Austonia AM
×
becomeMemberIcon

become a member

(Capital Metro)

Rendering, Project Connect station

The Austin City Council on Friday unanimously approved a measure to add to the November ballot the massive $7.1B "Project Connect," a 20-year overhaul of Austin's transit system that would include a new light rail and "rapid bus" lines.

The council plans to add it to the ballot in a formal order next week, members said. Then it's up to voters to decide whether to approve it.


Because of technical difficulties, Friday's virtual meeting, in which the council also created a governing body for implementing the plan should it pass, was not streamed online. But council members shared their news on Twitter in the wake of their vote.


Council members chose a scaled-down version of the plan due to economic uncertainty brought about by the pandemic. An earlier version, approved by council in June, would have cost $10 billion.

Capital Metro proposed $3 billion in cuts last month, including the elimination of a light-rail line running from Austin Community College Highland to downtown and the shortening of another, which would span North Lamar and South Congress.

If approved by voters, the $7 billion plan will increase the city property tax rate by 8.5 cents. For the median homeowner, this means their annual property tax bill will be about $276 higher.

In addition to taxpayer dollars, CapMetro will still need to seek an additional $3.15 billion in funding - 45% of the total budget - from the federal government.

Along with deciding which version they will add to November's ballot next week, council members and the CapMetro board also voted to create a governing body called the Austin Transportation Partnership that will oversee the implementation of the plan.

The ATP board will include representatives from City Council and the Capital Metro board as well as three community experts.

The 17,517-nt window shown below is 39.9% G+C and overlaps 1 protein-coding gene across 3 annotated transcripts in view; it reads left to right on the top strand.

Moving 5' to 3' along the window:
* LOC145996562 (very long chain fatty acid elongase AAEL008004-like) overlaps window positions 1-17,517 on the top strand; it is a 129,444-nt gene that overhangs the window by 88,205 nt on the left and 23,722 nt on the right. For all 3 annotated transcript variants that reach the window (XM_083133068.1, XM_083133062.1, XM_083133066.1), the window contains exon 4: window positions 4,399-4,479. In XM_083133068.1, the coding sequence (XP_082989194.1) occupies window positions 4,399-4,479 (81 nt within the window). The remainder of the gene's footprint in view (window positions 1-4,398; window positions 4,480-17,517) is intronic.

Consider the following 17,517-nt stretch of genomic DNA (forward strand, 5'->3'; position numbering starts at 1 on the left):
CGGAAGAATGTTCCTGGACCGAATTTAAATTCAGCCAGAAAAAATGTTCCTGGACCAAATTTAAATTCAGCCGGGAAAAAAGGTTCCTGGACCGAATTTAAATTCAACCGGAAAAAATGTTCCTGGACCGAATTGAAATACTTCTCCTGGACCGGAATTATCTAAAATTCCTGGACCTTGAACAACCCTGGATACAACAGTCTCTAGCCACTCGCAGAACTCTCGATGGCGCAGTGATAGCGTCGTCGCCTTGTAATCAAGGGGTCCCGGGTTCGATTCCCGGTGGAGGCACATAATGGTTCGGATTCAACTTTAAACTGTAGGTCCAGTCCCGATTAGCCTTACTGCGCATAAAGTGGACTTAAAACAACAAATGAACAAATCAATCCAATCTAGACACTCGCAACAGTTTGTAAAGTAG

This story has been updated; Project Connect will be funded through a tax rate election, not a bond.

From Your Site Articles
Related Articles Around the Web

Popular

Everyone wants to be in Austin—tech, celebs and now sports. At least that's what it looks like.

In the midst of a first season for Austin FC, the city's first major league professional sports team, the Buffalo Bills are reportedly looking at a possible move to Austin.

Keep Reading Show less

Bruce McCandless II's untethered spacewalk made history in 1984. The red stripes above his knees were the only way that NASA could determine which astronaut was Bruce and which was his fellow spacewalker, Bob Stewart. (NASA)

Editor's note: Addie Broyles is a longtime food writer, who wrote for the Austin American-Statesman for 13 years. This piece was published in her weekly newsletter, "The Feminist Kitchen," where she shares stories about parenthood, grief, ancestry, self healing and creativity. Check it out here.

You know Bruce McCandless' most famous moment, but you probably don't know his name.

McCandless is the astronaut who, in 1984, became the first untethered astronaut in space. He's the guy on those posters, mugs, shirts and everything else NASA could sell with the image of his "leisurely waltz with eternity," as his son calls it in his new book, "Wonders All Around: The Incredible True Story of Astronaut Bruce McCandless II and the First Untethered Flight in Space."

Keep Reading Show less